Tin Foil Water Craft
In this science experiment you will be designing a tin foil boat that will hold the greatest number of marbles. Get together with some friends and have a contest to see who can design a cargo boat that will hold the most pennies.
Large container to hold water (or a sink)
Use a steel straight edge to tear tin foil into 150 mm square sheets
Design a craft that will hold as many marbles as possible.
Place the boat in the bowl of water. Begin adding pennies for the boat's cargo.
See how many pennies your boat can carry before it sinks.
Have some friends over and try this experiment with them. See which one of you can create the boat that will carry the greatest amount of cargo.
Be sure to dry the pennies before you begin adding them as cargo because remember water has weight!
Have the person who created the boat begin adding pennies to their boat while another person counts the number of pennies as they are added to the boat.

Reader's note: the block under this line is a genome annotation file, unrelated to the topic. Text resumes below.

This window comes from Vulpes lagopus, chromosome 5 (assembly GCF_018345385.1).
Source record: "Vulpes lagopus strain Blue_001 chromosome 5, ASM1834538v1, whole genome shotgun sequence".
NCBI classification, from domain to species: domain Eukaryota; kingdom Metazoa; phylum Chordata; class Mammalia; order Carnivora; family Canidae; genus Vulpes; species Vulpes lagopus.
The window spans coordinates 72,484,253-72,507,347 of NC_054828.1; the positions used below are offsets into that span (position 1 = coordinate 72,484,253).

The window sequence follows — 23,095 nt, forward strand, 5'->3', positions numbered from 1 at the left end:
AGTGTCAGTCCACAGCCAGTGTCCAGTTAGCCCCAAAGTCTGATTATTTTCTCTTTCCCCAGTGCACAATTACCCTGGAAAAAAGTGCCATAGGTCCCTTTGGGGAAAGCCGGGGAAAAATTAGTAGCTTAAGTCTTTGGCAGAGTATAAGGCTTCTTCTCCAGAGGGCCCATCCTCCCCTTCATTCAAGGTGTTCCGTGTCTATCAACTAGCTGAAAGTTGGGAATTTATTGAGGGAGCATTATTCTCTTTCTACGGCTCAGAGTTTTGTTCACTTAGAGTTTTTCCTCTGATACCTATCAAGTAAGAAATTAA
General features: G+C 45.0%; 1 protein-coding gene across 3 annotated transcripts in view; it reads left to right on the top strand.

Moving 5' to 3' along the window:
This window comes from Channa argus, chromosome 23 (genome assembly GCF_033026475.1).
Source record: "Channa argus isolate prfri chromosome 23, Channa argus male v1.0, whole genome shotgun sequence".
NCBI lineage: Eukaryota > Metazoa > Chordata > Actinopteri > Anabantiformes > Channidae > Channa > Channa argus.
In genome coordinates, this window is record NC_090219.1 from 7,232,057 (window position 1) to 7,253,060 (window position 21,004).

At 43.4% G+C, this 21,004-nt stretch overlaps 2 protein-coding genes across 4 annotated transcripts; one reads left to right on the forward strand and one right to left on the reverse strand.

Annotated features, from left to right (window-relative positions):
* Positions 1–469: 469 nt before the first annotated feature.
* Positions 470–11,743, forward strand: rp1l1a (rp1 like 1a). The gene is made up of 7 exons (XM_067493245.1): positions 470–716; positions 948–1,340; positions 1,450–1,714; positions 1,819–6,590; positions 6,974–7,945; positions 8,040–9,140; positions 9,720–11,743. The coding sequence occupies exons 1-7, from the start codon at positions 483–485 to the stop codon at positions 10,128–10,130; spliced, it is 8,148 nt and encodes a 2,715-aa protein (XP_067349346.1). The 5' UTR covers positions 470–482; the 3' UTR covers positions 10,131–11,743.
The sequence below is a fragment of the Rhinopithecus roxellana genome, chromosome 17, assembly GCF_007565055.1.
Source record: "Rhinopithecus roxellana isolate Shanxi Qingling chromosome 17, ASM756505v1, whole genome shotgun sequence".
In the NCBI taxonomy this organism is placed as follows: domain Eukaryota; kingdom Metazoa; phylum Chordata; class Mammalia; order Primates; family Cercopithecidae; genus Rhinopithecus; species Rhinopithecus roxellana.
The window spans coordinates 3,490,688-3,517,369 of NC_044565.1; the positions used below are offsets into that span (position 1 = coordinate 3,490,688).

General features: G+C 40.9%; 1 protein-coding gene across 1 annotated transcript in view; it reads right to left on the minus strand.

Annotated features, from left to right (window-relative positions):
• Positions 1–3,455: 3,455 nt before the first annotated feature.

Try different ways to distribute the weight of the pennies on your barge so you can carry the maximum number.
Try another science experiment.
Create a boat out of tin foil that is 4 x 5 inches. Make a prediction about how many pennies you will be able to carry as cargo in this boat.
Create boats out of clay and see if you can make them float and carry cargo.
Science behind the experiment
There are two primary forces acting on this science experiment. The first force is gravity. Gravity is trying to pull the tin foil and pennies downward. The force of buoyancy is pushing the boat toward the surface.
The gravitational force is determined by the weight of the tin foil and the weight of the pennies in the boat. The force of buoyancy is the weight of the water displaced by the boat.
Your boat will continue to float as long as the force of buoyancy is greater than the force of gravity and you do not overload the boat so it will tip over or leak